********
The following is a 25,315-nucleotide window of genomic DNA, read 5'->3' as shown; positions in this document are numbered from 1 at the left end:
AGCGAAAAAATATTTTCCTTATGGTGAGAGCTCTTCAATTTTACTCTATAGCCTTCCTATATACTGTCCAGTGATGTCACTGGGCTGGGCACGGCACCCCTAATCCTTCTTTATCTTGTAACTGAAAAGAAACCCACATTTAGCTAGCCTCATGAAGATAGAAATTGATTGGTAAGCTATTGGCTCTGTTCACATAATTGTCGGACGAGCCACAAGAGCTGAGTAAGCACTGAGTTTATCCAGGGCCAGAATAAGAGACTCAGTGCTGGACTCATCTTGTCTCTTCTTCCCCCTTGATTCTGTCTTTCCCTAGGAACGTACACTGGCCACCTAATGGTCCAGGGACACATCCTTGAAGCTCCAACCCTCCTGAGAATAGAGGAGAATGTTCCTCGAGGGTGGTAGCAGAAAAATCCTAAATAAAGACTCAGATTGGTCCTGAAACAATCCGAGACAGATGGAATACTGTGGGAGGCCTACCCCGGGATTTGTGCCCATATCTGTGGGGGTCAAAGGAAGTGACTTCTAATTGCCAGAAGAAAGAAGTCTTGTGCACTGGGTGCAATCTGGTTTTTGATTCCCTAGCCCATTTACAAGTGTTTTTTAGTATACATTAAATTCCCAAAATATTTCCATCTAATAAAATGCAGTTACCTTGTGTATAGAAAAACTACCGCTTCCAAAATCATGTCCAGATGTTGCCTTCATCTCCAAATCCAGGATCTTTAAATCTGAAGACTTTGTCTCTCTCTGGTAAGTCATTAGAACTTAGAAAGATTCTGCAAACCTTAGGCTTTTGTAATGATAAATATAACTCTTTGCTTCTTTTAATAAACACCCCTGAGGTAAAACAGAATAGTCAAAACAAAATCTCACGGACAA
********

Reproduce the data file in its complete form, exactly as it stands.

The following is a 25,315-nucleotide window of genomic DNA, read 5'->3' as shown; positions in this document are numbered from 1 at the left end:
AGCGAAAAAATATTTTCCTTATGGTGAGAGCTCTTCAATTTTACTCTATAGCCTTCCTATATACTGTCCAGTGATGTCACTGGGCTGGGCACGGCACCCCTAATCCTTCTTTATCTTGTAACTGAAAAGAAACCCACATTTAGCTAGCCTCATGAAGATAGAAATTGATTGGTAAGCTATTGGCTCTGTTCACATAATTGTCGGACGAGCCACAAGAGCTGAGTAAGCACTGAGTTTATCCAGGGCCAGAATAAGAGACTCAGTGCTGGACTCATCTTGTCTCTTCTTCCCCCTTGATTCTGTCTTTCCCTAGGAACGTACACTGGCCACCTAATGGTCCAGGGACACATCCTTGAAGCTCCAACCCTCCTGAGAATAGAGGAGAATGTTCCTCGAGGGTGGTAGCAGAAAAATCCTAAATAAAGACTCAGATTGGTCCTGAAACAATCCGAGACAGATGGAATACTGTGGGAGGCCTACCCCGGGATTTGTGCCCATATCTGTGGGGGTCAAAGGAAGTGACTTCTAATTGCCAGAAGAAAGAAGTCTTGTGCACTGGGTGCAATCTGGTTTTTGATTCCCTAGCCCATTTACAAGTGTTTTTTAGTATACATTAAATTCCCAAAATATTTCCATCTAATAAAATGCAGTTACCTTGTGTATAGAAAAACTACCGCTTCCAAAATCATGTCCAGATGTTGCCTTCATCTCCAAATCCAGGATCTTTAAATCTGAAGACTTTGTCTCTCTCTGGTAAGTCATTAGAACTTAGAAAGATTCTGCAAACCTTAGGCTTTTGTAATGATAAATATAACTCTTTGCTTCTTTTAATAAACACCCCTGAGGTAAAACAGAATAGTCAAAACAAAATCTCACGGACAA